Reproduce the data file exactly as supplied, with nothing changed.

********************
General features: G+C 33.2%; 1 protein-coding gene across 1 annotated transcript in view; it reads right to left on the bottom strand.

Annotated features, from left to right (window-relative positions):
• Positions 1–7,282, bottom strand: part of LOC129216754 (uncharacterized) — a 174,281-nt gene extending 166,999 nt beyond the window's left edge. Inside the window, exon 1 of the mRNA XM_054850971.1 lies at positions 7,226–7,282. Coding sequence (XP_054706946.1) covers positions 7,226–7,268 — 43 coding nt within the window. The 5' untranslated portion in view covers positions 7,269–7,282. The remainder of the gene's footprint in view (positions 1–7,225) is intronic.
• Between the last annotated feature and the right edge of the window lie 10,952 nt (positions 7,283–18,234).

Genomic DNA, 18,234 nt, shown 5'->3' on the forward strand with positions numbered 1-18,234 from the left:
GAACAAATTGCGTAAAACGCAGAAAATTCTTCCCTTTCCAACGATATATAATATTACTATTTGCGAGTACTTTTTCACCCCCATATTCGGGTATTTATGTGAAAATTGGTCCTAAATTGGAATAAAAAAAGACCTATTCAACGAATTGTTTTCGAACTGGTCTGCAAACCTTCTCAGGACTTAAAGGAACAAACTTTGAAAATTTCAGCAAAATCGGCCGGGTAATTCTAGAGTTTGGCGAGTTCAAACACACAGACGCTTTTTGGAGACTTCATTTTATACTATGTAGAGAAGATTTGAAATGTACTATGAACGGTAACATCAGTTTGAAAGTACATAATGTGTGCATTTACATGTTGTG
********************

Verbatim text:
General features: G+C 33.2%; 1 protein-coding gene across 1 annotated transcript in view; it reads right to left on the bottom strand.

Annotated features, from left to right (window-relative positions):
• Positions 1–7,282, bottom strand: part of LOC129216754 (uncharacterized) — a 174,281-nt gene extending 166,999 nt beyond the window's left edge. Inside the window, exon 1 of the mRNA XM_054850971.1 lies at positions 7,226–7,282. Coding sequence (XP_054706946.1) covers positions 7,226–7,268 — 43 coding nt within the window. The 5' untranslated portion in view covers positions 7,269–7,282. The remainder of the gene's footprint in view (positions 1–7,225) is intronic.
• Between the last annotated feature and the right edge of the window lie 10,952 nt (positions 7,283–18,234).

Genomic DNA, 18,234 nt, shown 5'->3' on the forward strand with positions numbered 1-18,234 from the left:
GAACAAATTGCGTAAAACGCAGAAAATTCTTCCCTTTCCAACGATATATAATATTACTATTTGCGAGTACTTTTTCACCCCCATATTCGGGTATTTATGTGAAAATTGGTCCTAAATTGGAATAAAAAAAGACCTATTCAACGAATTGTTTTCGAACTGGTCTGCAAACCTTCTCAGGACTTAAAGGAACAAACTTTGAAAATTTCAGCAAAATCGGCCGGGTAATTCTAGAGTTTGGCGAGTTCAAACACACAGACGCTTTTTGGAGACTTCATTTTATACTATGTAGAGAAGATTTGAAATGTACTATGAACGGTAACATCAGTTTGAAAGTACATAATGTGTGCATTTACATGTTGTG